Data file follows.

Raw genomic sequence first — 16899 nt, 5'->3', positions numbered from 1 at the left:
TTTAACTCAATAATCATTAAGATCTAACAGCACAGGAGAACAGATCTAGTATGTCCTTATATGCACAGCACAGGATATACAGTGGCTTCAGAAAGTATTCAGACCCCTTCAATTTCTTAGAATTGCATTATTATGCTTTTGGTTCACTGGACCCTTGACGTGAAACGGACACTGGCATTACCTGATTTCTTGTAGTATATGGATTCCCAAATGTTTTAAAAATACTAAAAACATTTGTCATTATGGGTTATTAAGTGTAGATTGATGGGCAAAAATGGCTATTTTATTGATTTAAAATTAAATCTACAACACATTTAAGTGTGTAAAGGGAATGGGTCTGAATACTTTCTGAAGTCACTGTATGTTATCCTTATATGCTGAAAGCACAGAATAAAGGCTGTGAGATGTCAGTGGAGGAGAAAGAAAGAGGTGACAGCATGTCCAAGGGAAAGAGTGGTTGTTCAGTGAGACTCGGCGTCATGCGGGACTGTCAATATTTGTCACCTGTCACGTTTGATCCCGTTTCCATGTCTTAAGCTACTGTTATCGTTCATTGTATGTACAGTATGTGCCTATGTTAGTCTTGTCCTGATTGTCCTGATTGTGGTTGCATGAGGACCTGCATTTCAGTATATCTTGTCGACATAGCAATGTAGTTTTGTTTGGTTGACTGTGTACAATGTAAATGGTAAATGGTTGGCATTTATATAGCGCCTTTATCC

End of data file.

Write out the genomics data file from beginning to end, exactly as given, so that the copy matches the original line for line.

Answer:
Raw genomic sequence first — 16899 nt, 5'->3', positions numbered from 1 at the left:
TTTAACTCAATAATCATTAAGATCTAACAGCACAGGAGAACAGATCTAGTATGTCCTTATATGCACAGCACAGGATATACAGTGGCTTCAGAAAGTATTCAGACCCCTTCAATTTCTTAGAATTGCATTATTATGCTTTTGGTTCACTGGACCCTTGACGTGAAACGGACACTGGCATTACCTGATTTCTTGTAGTATATGGATTCCCAAATGTTTTAAAAATACTAAAAACATTTGTCATTATGGGTTATTAAGTGTAGATTGATGGGCAAAAATGGCTATTTTATTGATTTAAAATTAAATCTACAACACATTTAAGTGTGTAAAGGGAATGGGTCTGAATACTTTCTGAAGTCACTGTATGTTATCCTTATATGCTGAAAGCACAGAATAAAGGCTGTGAGATGTCAGTGGAGGAGAAAGAAAGAGGTGACAGCATGTCCAAGGGAAAGAGTGGTTGTTCAGTGAGACTCGGCGTCATGCGGGACTGTCAATATTTGTCACCTGTCACGTTTGATCCCGTTTCCATGTCTTAAGCTACTGTTATCGTTCATTGTATGTACAGTATGTGCCTATGTTAGTCTTGTCCTGATTGTCCTGATTGTGGTTGCATGAGGACCTGCATTTCAGTATATCTTGTCGACATAGCAATGTAGTTTTGTTTGGTTGACTGTGTACAATGTAAATGGTAAATGGTTGGCATTTATATAGCGCCTTTATCC